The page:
(set partly in 1907, written in 1926, published in 1928)
Duty came first; and although there must have been nearly a hundred mongrel celebrants in the throng, the police relied on their firearms and plunged determinedly into the nauseous rout. For five minutes the resultant din and chaos were beyond description. Wild blows were struck, shots were fired, and escapes were made; but in the end Legrasse was able to count some forty-seven sullen prisoners, whom he forced to dress in haste and fall into line between two rows of policemen. Five of the worshippers lay dead, and two severely wounded ones were carried away on improvised stretchers by their fellow-prisoners.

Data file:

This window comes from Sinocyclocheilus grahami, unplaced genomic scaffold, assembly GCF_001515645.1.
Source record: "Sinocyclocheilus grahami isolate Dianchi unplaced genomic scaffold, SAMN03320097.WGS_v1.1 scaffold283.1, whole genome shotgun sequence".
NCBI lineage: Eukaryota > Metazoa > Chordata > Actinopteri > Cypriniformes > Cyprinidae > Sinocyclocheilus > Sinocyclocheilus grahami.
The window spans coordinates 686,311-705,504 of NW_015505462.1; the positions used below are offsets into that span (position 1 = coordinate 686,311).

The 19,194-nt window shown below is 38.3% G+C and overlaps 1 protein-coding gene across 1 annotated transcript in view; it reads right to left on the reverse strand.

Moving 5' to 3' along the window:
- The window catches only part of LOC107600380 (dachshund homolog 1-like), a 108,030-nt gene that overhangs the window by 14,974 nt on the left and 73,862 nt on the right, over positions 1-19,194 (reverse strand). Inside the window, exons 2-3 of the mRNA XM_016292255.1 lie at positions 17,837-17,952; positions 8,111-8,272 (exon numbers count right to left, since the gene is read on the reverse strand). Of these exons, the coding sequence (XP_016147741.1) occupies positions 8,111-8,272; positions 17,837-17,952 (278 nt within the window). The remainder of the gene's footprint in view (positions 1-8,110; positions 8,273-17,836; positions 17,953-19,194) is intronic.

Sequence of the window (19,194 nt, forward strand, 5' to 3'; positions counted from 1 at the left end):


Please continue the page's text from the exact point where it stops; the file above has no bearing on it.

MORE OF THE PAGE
The service sidearm of the New Orleans Police Department in 1907 was the Colt New Police double-action revolver with 10-cm (4”) barrel, chambered for the .32 S&W Long (7.9×23mmR) cartridge. This was carried by the men led by Inspector John Legrasse. Considering its wimpy calibre, the 20 officers probably also brought some sawn-off shotguns (Investigator Weapons 1: The 1920s and 1930s, p. 76) and/or Winchester lever-action repeating carbines (Investigator Weapons 1, p. 75) to reinforce their argument. Both types were widely used by American police forces at the time.